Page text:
The Urban Gatherers
Charles Standing is holding onto the edge of a fence over a busy road, as he gathers red num-nums. No stranger to a bit of a thrill, Standing, a stunt coordinator, has channeled his years of foraging into a cookbook by the name of the Urban Hunter Gatherer.
Standing guides people through walks in urban areas, mostly in the suburbs, pointing out edible weeds, succulents and fruit like the ‘delicious monster’ and sour figs. His philosophy is to encourage sharing of neighbourhood fruit and vegetables and to discourage waste. “I know of people who buy lemons at the supermarkets when the have ripe lemons in their gardens. Through food, I try to make people aware that our resources are precious.”
Born to a Greek family in Chicago in the United States, Athena Lamberis spent her childhood picking dandelion, crab apples and mulberries with her mother. She moved to South Africa in 2008 and was overwhelmed by the glut of untapped urban edibles. “Living in a city with a beautiful natural setting, we would identify shrubs and edible plants we already knew. This extended to learning about medicinal plants indigenous to the Cape Floral Kingdom,” she says.
Athena’s Tips for Urban Foraging
1. Go on an ‘urban safari’ in your neighborhood. Research the leaves, fruit and herbs you pick at home before you eat anything.
2. Accompany an experienced friend or guide.
3. Think of urban landscapes as a living and growing food farm. As your confidence grows, you’ll become in tune with the cycles and seasons.
4. Visit local nurseries to familiarise yourself with the plants, in order to aid identification.
5. Borrow or buy a glossary of herbs or indigenous plants.
6. Educated yourself by attending talks and workshops.
7. Contact your municipality to plant common food trees in local parks such as fig, pomegranate, waterberry, and wild olive.
8. Start with easily identifiable herbs like rosemary and lavender. Use them in salves and strain in hot water.
9. Avoid high traffic areas that are often sprayed with chemicals
10. Always wash plants/fruits before you prepare them.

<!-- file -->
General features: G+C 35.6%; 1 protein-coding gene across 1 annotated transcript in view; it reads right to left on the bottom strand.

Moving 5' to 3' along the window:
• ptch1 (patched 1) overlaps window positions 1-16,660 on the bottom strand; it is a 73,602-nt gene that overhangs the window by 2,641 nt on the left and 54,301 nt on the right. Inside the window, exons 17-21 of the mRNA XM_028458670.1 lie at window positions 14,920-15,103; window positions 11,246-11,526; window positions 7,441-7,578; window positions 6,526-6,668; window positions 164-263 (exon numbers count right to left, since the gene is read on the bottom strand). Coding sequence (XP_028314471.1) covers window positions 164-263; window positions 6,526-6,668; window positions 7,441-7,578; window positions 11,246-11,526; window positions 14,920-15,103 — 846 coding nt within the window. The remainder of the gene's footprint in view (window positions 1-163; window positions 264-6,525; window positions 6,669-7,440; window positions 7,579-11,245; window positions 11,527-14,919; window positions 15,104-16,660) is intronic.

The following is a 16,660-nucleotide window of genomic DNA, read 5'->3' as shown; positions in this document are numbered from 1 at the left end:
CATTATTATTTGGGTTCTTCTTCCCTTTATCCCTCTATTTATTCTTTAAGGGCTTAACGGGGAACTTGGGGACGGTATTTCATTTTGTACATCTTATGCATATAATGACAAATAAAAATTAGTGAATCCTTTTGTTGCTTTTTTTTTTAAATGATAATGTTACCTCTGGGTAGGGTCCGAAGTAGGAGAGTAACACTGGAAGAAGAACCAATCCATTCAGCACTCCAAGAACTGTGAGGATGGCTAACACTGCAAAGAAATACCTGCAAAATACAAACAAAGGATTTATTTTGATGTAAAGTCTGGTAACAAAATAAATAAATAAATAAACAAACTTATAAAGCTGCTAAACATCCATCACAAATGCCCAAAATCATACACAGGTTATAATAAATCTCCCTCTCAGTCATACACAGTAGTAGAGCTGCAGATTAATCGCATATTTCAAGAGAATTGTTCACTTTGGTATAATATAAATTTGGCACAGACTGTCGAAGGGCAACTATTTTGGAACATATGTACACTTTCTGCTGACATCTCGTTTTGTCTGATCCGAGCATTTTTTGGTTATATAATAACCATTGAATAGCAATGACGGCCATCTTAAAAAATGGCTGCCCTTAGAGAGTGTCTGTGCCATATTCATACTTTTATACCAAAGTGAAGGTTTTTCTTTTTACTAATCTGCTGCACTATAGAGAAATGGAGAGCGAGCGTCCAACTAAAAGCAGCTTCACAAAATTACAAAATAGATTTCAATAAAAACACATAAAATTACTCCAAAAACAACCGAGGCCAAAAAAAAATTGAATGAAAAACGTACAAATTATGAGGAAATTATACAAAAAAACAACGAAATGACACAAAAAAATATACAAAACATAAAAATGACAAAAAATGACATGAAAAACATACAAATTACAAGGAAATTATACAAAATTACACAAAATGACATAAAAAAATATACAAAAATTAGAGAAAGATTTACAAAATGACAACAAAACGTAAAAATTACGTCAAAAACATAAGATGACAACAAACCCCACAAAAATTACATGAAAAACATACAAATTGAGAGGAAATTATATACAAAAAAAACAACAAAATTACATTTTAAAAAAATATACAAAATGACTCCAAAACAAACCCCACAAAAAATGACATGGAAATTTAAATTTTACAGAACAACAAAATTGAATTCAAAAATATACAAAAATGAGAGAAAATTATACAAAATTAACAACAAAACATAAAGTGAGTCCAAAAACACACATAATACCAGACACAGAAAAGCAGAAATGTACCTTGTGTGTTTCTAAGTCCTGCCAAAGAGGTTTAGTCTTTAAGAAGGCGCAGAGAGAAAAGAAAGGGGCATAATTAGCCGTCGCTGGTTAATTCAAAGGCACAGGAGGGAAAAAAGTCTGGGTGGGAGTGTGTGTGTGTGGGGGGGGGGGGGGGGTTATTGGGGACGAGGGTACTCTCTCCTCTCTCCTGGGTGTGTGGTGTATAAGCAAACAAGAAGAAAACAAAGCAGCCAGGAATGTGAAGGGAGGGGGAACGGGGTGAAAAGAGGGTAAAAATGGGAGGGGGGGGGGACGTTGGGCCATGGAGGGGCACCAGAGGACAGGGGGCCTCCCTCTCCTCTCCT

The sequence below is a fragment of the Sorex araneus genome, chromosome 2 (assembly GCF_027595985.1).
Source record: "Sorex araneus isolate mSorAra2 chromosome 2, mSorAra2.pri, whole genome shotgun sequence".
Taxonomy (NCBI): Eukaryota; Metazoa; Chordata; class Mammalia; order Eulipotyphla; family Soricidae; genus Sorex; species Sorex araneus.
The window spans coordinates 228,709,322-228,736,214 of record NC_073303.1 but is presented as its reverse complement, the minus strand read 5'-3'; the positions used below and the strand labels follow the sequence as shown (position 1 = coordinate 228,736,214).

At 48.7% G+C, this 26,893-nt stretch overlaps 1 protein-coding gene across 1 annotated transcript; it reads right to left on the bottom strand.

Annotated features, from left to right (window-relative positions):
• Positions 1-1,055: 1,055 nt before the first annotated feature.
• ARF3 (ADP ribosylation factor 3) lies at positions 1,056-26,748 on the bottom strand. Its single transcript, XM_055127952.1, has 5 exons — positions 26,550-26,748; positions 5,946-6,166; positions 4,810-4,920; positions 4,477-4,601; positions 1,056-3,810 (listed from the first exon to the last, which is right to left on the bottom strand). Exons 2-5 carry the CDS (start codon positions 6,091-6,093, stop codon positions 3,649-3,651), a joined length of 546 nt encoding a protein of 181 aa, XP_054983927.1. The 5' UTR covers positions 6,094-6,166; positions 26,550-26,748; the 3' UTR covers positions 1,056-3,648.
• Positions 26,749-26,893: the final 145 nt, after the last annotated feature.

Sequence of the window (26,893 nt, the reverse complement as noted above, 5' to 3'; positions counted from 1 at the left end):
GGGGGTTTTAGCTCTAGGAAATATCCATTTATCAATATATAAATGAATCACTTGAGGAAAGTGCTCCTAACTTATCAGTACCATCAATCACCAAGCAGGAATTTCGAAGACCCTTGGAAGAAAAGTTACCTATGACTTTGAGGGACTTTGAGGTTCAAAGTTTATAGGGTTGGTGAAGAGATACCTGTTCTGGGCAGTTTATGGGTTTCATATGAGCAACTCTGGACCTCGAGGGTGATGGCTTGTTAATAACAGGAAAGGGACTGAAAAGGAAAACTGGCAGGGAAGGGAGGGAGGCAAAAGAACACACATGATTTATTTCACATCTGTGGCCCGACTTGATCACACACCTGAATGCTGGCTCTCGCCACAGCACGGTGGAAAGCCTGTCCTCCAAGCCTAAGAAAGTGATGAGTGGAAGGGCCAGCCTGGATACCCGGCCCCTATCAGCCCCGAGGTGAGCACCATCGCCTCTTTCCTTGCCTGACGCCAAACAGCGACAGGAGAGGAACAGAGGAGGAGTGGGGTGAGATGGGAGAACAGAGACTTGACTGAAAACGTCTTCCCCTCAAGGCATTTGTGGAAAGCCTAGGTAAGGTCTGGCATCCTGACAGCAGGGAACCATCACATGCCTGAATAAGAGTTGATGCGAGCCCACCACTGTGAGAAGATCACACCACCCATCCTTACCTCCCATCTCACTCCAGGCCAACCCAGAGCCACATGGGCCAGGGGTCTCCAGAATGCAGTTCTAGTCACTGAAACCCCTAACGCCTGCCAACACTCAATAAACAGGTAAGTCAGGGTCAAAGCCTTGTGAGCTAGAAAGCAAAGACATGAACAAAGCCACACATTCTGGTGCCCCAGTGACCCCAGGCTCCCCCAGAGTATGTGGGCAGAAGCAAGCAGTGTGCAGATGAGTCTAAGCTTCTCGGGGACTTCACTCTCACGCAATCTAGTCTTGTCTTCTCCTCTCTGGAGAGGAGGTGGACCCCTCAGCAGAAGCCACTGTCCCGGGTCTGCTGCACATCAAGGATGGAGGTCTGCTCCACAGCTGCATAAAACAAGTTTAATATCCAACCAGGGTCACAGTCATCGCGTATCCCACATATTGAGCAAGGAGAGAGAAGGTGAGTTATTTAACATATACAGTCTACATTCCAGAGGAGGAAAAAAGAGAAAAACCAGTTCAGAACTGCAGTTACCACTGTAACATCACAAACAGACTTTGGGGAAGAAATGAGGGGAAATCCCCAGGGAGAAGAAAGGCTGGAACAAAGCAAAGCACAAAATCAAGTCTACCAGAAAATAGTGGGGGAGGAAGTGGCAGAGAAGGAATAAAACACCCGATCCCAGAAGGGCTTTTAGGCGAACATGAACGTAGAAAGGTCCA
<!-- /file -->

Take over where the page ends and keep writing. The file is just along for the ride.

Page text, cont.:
Loubie Rusch of Making Kos, a long-time landscape designer who leads workshops and cooking classes on urban foraging, has taken matters a step further by bottling and preserving her finds for sale.
“Collecting food close to where you live isn’t a foreign concept. It’s simply what people have always done,” says Rusch.
She hopes that some plants will be grown in suburban gardens, and in some cases farmed commercially, to be more easily available in the mainstream.
“Spekboom is a wonderplant I would be glad to see far more commonly grown, because it is delicious and for the extraordinary role it can play in carbon sequestration – at the moment I can’t get my hands on enough of it,” she explains.
Reluctant to broadcast about slower growing or more rare edible plants, or about consuming too many plant roots, Rusch is firm about encouraging sustainable foraging.
Typically Rusch uses wild rosemary and sage, sour figs, num-num fruit, waterberries, and wild plums – all of which are commonly found planted on Cape Town pavements.
“When I sell bottled indigenous ingredients at the Oranjezicht City Farm market, I place samples of the plants on the table so that people can recognise what I have used, “ she explains.
“It is so obvious to me that eating food which comes from where you live makes total sense, from both a personal health as well as a carbon footprint perspective. I am trying to get others to see the pleasure in it as well,” says Rusch, a message shared by her compatriot foragers, both urban and rural.